The annual survey monitors infections and assesses antimicrobial prescribing practices for people in residential aged care. Data are included in the Commission’s Antimicrobial Use and Resistance in Australia (AURA) Surveillance System.

AC NAPS can be undertaken on any single day between 1 June and 31 August 2019. All aged care homes and multi-purpose services are encouraged to take part. Participation helps identify areas where antimicrobial use for residents could be improved.

The new Aged Care Quality Standards require aged care services to demonstrate practices that promote appropriate antibiotic prescribing and use, to support optimal care and reduce the risk of increasing resistance to antibiotics.

Previous AC NAPS survey results, included in AURA 2019, identified the following areas for improvement in prescribing:

  • Poor documentation of the reason for prescribing antimicrobials
  • Prolonged duration of therapy
  • High use of topical antimicrobials.

Register for 2019 AC NAPS at support@naps.org.au, phone (03) 9342 9415 or visit the NAPS website.

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New infection control guidelines improve HAI management

Healthcare-associated infections (HAIs) are an important patient safety issue and can occur in any healthcare setting – from hospitals to general practice and ambulance services. Each year there are over 165,000 HAIs in Australian acute healthcare facilities, making them the most common complication for hospital patients.

The Commission and the National Health and Medical Research Council (NHMRC) released the Australian Guidelines for the Prevention and Control of Infection in Healthcare (2019) in May 2019. The revised guidelines use new national and international evidence to strengthen the risk management approach to infection and prevention control established in the 2010 guidelines.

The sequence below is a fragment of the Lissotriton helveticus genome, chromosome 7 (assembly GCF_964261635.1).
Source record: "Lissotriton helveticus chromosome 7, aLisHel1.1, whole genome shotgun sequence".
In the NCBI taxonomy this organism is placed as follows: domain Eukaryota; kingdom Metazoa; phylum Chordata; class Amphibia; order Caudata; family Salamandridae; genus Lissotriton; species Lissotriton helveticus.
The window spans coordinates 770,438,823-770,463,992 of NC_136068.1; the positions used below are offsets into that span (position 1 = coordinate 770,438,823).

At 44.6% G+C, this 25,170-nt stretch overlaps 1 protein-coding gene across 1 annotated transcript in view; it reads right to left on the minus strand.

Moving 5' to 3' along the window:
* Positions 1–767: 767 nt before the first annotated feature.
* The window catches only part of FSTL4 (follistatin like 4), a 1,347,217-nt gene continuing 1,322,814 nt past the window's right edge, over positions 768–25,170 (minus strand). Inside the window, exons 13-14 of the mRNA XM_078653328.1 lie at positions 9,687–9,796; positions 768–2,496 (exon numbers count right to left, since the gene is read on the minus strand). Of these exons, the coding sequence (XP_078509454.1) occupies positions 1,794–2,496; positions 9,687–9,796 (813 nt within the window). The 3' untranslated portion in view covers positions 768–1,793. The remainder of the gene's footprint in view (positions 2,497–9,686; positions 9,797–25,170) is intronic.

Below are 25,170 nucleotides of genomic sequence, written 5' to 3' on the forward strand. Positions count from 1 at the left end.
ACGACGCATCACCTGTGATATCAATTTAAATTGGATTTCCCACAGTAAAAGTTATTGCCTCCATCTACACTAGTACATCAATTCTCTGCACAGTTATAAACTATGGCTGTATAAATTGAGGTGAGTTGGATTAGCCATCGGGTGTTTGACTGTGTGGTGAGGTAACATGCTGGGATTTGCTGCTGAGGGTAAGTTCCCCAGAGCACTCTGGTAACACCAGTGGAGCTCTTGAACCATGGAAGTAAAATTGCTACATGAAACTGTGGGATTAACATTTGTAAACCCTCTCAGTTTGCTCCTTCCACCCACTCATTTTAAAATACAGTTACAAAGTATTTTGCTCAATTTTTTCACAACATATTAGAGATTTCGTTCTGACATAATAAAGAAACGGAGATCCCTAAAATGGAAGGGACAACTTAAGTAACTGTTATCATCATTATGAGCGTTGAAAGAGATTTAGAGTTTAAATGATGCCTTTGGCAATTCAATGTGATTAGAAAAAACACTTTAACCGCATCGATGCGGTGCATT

Key elements addressed in the updated guidelines include: the importance of a patient-centred approach, disinfection methods, antimicrobial resistance, replacement of peripheral intravenous catheters, use of chlorhexidine, immunisation for healthcare workers, Norovirus and use of hospital-grade disinfectants.

Read our joint media release.

The revised guidelines provide evidence-based recommendations.

Download the digital version of the new guidelines from MAGICapp.

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Coming soon: revised Charter of Healthcare Rights

The Commission has consulted widely over the past 12 months to develop a revised Australian Charter of Healthcare Rights (the Charter), which describes the rights of a patient when they access health care.

Due for release soon, the new Charter is user friendly and easy to understand. We are also producing practical resources to support use of the Charter, including posters, translations into 19 languages, and an AUSLAN video, braille version, and consumer and clinician fact sheets.

Find out more about our consultation process. Thanks to all who have provided input - and stay tuned for the new Charter!

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Improved usability was a key driver in the development of our new website.